Try EaaSI


Trying EaaSI requires installation of Docker. Consult the Docker Engine - Community installation instructions for your operating system before proceeding.

The development team at OpenSLX has packaged custom Docker images of an example EaaSI release to simplify running EaaSI on a single machine (out of a single directory) for purposes of testing and demonstration. The following instructions are optimized for MacOS and Linux but can be adapted for Windows as well (see below).

1. Download and unpack EaaSI_Demo_v1_Lite.tar.gz from

Checksum (SHA256): [7cbad886168e7d59956720c70a4047cf63e372169e54c5324bdf5bf622c67e7b]

This file is approximately 2.6 GB (~8 GB unzipped) and contains the filesystem, server deployment and Docker layers necessary to run EaaSI within a single directory.

2. Using terminal of choice, change directories into the extracted EaaSI_Demo folder:

$ cd EaaSI_Demo

3. Load the two required Docker images (enter sudo/admin credentials when prompted):

$ sudo docker load -i docker/eaas-proxy.tar
$ sudo docker load -i docker/eaas-custom.tar

4. Run docker-compose to create and run containers from the loaded images, using the configuration in the provided docker-compose.yaml file:

$ sudo docker-compose up

5. After a minute, your test EaaSI instance should be available by directing any common browser (Firefox and Chrome recommended) to localhost:8080/admin. (Look for a terminal message: root: Successfully deployed "eaas-server.ear")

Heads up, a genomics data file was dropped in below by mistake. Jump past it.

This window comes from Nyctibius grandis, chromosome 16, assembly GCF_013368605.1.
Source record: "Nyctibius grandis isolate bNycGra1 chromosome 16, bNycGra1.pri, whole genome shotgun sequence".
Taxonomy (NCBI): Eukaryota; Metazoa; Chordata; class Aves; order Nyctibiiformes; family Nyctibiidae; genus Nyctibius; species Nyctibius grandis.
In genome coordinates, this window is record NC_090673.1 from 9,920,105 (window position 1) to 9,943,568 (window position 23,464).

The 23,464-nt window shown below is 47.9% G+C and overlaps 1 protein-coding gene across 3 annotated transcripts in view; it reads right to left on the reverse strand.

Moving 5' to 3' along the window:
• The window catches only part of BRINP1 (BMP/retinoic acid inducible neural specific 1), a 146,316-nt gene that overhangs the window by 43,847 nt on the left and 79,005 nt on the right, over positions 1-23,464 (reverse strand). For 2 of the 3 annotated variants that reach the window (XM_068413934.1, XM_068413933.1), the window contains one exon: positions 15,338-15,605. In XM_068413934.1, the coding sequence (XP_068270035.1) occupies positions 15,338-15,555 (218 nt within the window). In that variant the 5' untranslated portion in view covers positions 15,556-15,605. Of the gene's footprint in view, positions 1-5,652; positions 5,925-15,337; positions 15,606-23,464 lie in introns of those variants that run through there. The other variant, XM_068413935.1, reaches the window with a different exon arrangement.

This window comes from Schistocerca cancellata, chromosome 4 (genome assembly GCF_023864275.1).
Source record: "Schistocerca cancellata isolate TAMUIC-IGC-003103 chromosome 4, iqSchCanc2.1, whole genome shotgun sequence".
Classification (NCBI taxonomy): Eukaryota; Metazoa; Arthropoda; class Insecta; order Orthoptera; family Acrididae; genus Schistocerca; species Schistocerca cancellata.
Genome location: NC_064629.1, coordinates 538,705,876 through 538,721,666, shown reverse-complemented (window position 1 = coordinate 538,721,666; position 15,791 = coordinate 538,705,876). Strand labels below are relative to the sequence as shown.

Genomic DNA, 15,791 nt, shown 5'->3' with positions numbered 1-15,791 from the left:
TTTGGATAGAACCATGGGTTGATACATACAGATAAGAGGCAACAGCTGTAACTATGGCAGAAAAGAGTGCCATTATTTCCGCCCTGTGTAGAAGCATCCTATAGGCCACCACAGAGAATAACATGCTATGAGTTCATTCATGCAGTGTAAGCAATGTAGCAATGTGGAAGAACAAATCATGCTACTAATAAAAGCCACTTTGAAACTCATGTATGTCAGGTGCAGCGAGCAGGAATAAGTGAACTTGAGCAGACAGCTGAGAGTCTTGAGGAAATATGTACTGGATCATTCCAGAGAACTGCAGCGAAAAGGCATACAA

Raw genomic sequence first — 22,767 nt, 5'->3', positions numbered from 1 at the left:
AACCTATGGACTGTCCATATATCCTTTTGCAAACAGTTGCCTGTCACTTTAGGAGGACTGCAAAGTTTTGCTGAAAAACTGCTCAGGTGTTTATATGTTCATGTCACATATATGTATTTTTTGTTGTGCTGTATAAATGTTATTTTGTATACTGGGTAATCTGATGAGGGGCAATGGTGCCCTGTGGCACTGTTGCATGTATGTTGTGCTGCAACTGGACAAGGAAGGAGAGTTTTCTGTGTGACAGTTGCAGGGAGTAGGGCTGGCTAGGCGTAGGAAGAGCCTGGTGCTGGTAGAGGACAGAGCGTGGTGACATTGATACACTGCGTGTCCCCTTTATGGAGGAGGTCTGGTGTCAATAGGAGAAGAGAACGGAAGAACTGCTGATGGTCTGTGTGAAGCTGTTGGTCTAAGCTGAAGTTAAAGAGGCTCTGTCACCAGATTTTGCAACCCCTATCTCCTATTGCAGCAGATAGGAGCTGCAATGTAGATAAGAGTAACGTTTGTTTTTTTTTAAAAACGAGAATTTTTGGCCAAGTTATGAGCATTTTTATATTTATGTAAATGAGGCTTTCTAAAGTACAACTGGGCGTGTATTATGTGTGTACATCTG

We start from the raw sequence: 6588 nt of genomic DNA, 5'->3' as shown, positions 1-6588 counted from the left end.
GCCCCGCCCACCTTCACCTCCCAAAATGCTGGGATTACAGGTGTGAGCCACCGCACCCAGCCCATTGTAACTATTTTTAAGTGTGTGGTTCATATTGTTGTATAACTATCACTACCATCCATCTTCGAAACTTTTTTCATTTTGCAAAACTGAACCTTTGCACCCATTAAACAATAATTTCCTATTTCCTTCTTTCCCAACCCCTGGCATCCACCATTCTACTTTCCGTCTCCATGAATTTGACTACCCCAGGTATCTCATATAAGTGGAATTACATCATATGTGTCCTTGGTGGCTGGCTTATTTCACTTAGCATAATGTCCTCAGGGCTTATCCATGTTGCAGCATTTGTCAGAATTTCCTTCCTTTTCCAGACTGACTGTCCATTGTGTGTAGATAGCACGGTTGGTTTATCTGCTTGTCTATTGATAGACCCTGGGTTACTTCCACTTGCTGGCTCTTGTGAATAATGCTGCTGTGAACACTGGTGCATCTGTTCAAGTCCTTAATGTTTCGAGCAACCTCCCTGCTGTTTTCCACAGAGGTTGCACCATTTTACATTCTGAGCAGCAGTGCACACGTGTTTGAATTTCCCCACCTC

6. Log in to the EaaSI Demo admin interface with the credentials:

  • User: eaasi
  • Password: demo

7. At this point, you have a functional test instance of EaaSI and can consult the rest of this User Handbook to add emulators, upload software and create environments! The provided demo includes a few open source operating system environments to get you started.


EaaSI demo Docker deployments use the “Legacy UI” interface. Use the Legacy UI section of this Handbook for instructions for using your EaaSI Docker!

8. To gracefully shut down the EaaSI Docker container, open a second terminal window and run:

$ sudo docker-compose down

in the EaaSI_Demo directory.


For Windows users: The EaaSI team has sometimes encountered minor issues with Docker for Windows. You must share the drive containing the “EaaSI_Demo” directory with Docker in Docker Desktop -> Settings -> Shared Drives, using an admin account’s credentials. There may be issues at this point if you are logged in to Windows with Microsoft account or domain authentication, where drive sharing does not work even if that domain user has admin privilieges. See: If there are problems authenticating with a domain user, try setting up a local admin account and using those credentials to share the drive with Docker.

Once the C: (or other relevant drive address) has been properly shared with Docker, all the Docker commands described above can be run in a PowerShell or Command Prompt terminal with raised (admin) privileges, simply excluding “sudo” from the commands.